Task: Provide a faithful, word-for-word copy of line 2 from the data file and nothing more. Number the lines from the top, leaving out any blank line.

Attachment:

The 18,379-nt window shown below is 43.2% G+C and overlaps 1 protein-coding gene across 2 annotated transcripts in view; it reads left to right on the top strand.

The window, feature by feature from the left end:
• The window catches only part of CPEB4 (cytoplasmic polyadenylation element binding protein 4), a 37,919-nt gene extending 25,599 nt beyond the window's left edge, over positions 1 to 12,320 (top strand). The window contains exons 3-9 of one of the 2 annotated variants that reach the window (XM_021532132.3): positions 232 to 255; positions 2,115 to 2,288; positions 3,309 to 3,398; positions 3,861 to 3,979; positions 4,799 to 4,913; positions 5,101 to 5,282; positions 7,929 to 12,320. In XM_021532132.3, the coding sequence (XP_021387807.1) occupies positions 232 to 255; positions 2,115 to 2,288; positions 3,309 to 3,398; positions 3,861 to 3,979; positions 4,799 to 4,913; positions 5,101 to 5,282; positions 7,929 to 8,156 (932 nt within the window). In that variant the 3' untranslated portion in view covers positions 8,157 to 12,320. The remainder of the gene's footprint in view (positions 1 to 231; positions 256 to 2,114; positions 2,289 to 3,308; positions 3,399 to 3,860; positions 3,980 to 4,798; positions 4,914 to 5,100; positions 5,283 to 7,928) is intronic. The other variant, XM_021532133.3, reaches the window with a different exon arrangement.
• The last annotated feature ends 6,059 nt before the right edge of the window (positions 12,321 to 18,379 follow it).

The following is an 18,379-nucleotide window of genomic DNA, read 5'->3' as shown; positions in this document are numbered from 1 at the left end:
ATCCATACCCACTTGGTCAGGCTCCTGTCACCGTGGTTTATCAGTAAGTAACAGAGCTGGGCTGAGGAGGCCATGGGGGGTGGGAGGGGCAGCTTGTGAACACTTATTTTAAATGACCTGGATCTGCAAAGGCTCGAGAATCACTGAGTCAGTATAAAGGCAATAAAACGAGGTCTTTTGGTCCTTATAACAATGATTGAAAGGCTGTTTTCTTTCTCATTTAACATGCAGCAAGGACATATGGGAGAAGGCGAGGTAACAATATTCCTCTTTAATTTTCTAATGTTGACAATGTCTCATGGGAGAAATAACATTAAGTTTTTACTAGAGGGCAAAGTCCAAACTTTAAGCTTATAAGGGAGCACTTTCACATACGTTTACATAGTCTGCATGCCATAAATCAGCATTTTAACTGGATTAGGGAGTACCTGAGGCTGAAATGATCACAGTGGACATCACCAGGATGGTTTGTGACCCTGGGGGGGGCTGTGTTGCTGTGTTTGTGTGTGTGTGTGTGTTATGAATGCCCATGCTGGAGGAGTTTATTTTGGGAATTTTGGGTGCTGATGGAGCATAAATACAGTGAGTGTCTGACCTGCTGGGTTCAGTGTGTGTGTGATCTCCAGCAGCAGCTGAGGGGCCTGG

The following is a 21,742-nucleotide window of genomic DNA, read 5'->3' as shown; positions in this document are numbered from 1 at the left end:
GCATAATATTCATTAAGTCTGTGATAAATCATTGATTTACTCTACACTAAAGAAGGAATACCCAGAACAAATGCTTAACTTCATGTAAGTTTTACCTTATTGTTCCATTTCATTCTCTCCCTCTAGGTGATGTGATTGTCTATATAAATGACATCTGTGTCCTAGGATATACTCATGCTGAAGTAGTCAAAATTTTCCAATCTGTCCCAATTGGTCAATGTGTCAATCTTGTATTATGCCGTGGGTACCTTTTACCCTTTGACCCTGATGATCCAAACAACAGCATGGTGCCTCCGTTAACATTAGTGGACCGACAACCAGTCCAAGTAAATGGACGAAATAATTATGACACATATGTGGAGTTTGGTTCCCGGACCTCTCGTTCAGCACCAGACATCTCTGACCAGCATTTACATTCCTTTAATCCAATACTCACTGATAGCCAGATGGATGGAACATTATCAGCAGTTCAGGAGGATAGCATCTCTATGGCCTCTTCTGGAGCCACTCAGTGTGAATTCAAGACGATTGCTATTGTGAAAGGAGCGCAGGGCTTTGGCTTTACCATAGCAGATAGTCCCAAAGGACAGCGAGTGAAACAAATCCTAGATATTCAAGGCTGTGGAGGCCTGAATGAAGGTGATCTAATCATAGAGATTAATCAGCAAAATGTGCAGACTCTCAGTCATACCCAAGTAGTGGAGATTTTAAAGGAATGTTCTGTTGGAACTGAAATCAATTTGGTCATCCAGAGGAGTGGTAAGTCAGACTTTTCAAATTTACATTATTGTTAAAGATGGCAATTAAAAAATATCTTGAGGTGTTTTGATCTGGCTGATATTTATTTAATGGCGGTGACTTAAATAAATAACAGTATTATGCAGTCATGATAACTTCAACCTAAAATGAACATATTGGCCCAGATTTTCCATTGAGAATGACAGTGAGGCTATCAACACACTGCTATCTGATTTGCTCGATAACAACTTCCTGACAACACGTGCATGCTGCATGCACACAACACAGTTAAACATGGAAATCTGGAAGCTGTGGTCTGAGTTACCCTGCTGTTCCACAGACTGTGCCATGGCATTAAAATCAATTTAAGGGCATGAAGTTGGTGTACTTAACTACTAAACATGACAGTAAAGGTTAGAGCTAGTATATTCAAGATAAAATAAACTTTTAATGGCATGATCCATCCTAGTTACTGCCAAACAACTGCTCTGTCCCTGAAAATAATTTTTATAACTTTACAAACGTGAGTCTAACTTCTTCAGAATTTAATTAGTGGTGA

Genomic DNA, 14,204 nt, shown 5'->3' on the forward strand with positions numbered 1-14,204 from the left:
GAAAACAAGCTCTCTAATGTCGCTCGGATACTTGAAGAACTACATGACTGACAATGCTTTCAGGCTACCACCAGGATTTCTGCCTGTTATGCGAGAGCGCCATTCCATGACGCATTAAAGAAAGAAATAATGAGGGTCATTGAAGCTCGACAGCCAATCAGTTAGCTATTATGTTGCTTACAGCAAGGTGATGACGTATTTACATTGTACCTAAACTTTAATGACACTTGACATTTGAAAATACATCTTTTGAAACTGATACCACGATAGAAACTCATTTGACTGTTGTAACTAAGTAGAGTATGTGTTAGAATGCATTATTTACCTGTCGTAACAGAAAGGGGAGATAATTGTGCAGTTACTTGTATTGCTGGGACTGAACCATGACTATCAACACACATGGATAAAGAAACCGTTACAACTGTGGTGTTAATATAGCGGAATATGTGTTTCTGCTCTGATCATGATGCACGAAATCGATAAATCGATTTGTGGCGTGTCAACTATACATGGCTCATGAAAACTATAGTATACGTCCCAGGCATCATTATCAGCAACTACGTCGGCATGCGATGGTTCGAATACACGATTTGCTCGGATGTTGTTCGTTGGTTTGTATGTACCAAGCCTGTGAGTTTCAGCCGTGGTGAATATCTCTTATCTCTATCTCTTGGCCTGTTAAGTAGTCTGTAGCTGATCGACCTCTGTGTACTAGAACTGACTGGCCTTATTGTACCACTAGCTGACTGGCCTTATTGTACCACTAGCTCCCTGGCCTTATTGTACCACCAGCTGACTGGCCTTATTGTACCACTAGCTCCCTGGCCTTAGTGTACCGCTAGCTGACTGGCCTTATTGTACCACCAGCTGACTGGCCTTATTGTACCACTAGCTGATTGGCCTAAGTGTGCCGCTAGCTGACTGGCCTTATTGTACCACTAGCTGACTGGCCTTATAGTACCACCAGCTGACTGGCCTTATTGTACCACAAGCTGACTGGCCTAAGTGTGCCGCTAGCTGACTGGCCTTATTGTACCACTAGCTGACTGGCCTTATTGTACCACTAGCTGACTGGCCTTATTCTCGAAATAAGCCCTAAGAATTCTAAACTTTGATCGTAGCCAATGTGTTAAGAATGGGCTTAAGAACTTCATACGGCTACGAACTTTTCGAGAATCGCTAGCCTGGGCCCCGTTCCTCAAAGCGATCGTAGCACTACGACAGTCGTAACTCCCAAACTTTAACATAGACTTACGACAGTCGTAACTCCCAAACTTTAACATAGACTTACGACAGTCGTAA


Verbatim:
The window, feature by feature from the left end: